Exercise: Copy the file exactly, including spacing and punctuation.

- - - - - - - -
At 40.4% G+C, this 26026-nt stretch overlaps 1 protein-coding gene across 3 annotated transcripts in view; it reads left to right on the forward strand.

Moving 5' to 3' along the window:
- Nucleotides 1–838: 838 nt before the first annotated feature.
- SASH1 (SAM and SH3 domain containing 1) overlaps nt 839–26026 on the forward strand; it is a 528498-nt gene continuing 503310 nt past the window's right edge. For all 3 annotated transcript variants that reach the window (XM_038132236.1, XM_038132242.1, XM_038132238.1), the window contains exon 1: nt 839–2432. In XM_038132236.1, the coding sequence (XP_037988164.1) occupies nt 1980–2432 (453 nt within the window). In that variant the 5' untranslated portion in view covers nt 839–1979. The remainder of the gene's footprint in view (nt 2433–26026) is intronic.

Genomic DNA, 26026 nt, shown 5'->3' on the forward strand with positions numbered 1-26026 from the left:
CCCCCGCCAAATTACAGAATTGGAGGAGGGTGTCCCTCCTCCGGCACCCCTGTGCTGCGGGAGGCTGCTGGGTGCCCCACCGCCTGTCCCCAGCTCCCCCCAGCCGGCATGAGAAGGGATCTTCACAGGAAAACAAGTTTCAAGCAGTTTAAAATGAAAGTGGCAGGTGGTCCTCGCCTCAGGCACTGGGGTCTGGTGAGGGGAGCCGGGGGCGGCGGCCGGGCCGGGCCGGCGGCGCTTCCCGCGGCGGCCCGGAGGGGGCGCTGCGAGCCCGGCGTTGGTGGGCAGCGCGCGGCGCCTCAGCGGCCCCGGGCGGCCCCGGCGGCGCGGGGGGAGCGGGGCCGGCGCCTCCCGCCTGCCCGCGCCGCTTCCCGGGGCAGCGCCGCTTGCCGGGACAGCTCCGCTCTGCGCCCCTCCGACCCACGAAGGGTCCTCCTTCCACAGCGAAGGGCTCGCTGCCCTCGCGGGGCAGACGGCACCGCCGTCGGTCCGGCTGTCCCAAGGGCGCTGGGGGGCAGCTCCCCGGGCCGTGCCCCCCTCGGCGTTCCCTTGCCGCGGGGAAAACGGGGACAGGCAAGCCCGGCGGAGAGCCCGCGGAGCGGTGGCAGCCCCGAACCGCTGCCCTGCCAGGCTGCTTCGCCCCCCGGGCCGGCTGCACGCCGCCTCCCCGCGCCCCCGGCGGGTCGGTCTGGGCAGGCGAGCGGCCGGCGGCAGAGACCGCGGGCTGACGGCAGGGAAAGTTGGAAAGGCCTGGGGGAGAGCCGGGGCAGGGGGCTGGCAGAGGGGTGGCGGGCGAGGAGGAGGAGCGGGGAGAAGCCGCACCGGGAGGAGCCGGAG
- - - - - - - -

At 40.4% G+C, this 26026-nt stretch overlaps 1 protein-coding gene across 3 annotated transcripts in view; it reads left to right on the forward strand.

Moving 5' to 3' along the window:
- Nucleotides 1–838: 838 nt before the first annotated feature.
- SASH1 (SAM and SH3 domain containing 1) overlaps nt 839–26026 on the forward strand; it is a 528498-nt gene continuing 503310 nt past the window's right edge. For all 3 annotated transcript variants that reach the window (XM_038132236.1, XM_038132242.1, XM_038132238.1), the window contains exon 1: nt 839–2432. In XM_038132236.1, the coding sequence (XP_037988164.1) occupies nt 1980–2432 (453 nt within the window). In that variant the 5' untranslated portion in view covers nt 839–1979. The remainder of the gene's footprint in view (nt 2433–26026) is intronic.

Genomic DNA, 26026 nt, shown 5'->3' on the forward strand with positions numbered 1-26026 from the left:
CCCCCGCCAAATTACAGAATTGGAGGAGGGTGTCCCTCCTCCGGCACCCCTGTGCTGCGGGAGGCTGCTGGGTGCCCCACCGCCTGTCCCCAGCTCCCCCCAGCCGGCATGAGAAGGGATCTTCACAGGAAAACAAGTTTCAAGCAGTTTAAAATGAAAGTGGCAGGTGGTCCTCGCCTCAGGCACTGGGGTCTGGTGAGGGGAGCCGGGGGCGGCGGCCGGGCCGGGCCGGCGGCGCTTCCCGCGGCGGCCCGGAGGGGGCGCTGCGAGCCCGGCGTTGGTGGGCAGCGCGCGGCGCCTCAGCGGCCCCGGGCGGCCCCGGCGGCGCGGGGGGAGCGGGGCCGGCGCCTCCCGCCTGCCCGCGCCGCTTCCCGGGGCAGCGCCGCTTGCCGGGACAGCTCCGCTCTGCGCCCCTCCGACCCACGAAGGGTCCTCCTTCCACAGCGAAGGGCTCGCTGCCCTCGCGGGGCAGACGGCACCGCCGTCGGTCCGGCTGTCCCAAGGGCGCTGGGGGGCAGCTCCCCGGGCCGTGCCCCCCTCGGCGTTCCCTTGCCGCGGGGAAAACGGGGACAGGCAAGCCCGGCGGAGAGCCCGCGGAGCGGTGGCAGCCCCGAACCGCTGCCCTGCCAGGCTGCTTCGCCCCCCGGGCCGGCTGCACGCCGCCTCCCCGCGCCCCCGGCGGGTCGGTCTGGGCAGGCGAGCGGCCGGCGGCAGAGACCGCGGGCTGACGGCAGGGAAAGTTGGAAAGGCCTGGGGGAGAGCCGGGGCAGGGGGCTGGCAGAGGGGTGGCGGGCGAGGAGGAGGAGCGGGGAGAAGCCGCACCGGGAGGAGCCGGAG